It was in 1980 that American Lutherans (in a social statement adopted by the American Lutheran Church) first time said publically, ‘Okay, we get it; some people are gay and lesbian and that means we’re going to have to start to think differently.’ Yet even today, some 30 later, gay teens still commit suicide at unprecedented rates, and our gay and lesbian sisters and brothers who survive adolescence continue to live hidden and silent, or dangerous and frustrating, lives.
Zebulun and Naphtali. People who sit in darkness. Jesus is for them.
I have a pastor friend who happens to be gay and in a long term relationship. Last year when we were taking reservations for Synod Assembly I asked him if he was bringing his partner, trying to get room reservations straight. He asked me as his bishop, “Can I do that?”
For 20 some years he has come, as a pastor of the Oregon Synod, to convocations, Synod Assemblies, continuing education events, and the like and never once felt free to bring his partner to these events. The church has told him that’s not okay. We have said “No” to his family.
So I said, “Yes, of course it’s okay. Why wouldn’t it be?” Then he said, “Do you want me to bring my partner?” And I say, “I don’t care one way or the other, I’m just trying to get room reservations made.” So he asked if he could have some time to think about it, and then finally he said “Yes, I would like to do that. Thank you.”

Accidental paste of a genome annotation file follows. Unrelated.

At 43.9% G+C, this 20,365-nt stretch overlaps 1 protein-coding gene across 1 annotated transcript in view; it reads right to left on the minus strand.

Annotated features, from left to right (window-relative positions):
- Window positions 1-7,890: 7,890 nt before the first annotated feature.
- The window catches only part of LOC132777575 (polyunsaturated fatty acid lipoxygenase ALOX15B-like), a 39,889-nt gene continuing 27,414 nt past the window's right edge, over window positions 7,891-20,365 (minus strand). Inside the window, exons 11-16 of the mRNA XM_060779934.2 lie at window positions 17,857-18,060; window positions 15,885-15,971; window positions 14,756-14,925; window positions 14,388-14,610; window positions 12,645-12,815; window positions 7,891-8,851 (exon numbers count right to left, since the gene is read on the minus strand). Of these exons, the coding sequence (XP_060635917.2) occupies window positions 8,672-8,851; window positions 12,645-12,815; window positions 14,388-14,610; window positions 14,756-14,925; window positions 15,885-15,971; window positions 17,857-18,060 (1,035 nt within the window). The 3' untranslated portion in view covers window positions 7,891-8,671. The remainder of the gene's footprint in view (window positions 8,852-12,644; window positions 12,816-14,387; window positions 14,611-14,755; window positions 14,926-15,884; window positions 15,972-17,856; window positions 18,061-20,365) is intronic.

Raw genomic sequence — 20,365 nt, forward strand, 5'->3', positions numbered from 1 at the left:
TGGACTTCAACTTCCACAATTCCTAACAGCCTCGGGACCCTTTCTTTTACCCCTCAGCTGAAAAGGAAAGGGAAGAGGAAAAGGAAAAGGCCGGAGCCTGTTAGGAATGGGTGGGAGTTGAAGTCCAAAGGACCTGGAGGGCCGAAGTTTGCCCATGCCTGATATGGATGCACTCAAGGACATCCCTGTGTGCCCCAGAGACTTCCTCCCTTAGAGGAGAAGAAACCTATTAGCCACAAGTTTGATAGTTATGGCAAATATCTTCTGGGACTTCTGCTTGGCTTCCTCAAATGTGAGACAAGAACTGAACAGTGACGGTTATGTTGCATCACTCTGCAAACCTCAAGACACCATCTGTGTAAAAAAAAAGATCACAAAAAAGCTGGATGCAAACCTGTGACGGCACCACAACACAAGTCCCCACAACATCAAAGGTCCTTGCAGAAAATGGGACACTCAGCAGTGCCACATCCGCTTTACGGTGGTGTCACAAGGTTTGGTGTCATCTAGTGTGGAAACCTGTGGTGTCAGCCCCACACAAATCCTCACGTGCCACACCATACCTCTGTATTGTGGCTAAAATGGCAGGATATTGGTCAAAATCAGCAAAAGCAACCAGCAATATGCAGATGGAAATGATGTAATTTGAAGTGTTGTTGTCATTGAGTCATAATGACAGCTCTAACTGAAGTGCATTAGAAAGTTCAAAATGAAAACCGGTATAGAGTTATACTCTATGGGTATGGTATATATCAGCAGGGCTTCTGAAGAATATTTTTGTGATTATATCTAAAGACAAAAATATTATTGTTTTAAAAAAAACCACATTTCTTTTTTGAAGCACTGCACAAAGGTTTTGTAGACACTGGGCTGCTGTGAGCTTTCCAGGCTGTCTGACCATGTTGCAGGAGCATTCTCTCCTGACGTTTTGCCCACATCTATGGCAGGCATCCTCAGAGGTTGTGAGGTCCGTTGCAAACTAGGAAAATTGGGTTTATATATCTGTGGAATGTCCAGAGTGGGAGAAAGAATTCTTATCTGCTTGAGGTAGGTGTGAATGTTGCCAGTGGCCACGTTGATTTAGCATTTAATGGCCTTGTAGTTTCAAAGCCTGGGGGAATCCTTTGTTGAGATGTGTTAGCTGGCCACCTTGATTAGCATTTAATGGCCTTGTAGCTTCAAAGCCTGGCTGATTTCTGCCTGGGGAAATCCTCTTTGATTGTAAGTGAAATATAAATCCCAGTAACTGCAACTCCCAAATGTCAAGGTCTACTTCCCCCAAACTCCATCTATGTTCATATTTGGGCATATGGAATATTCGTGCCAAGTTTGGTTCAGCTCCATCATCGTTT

The story doesn’t end there, though. At the assembly we have a banquet, a nice, sit down, plated dinner. My friend and his partner came to the banquet, sat at a table, and waited for people to join them. Among those who did were three of our synod’s high school youth – all male. After the banquet my friend came up to me after the banquet, with some concern, because two of the three youth had told him they were gay. I said, “Well, that’s good. I’m sure they were sitting with you because they don’t have much role modeling for healthy, Christian, gay relationships. I’m glad you and the church can be there for them.” But my friend said, “No, you don’t get it. If this gets out people are going to say that we were trying to make them gay, or trying to curry their favor or something. That’s what “they” always do to “us” – and you as bishop are going to be the one who gets in trouble. This was a mistake.” These men have lived in the land of darkness for so long that they quite frankly don’t know how to act in a church that says it is now okay to be who they are – while at the same time knowing it still, really, isn’t.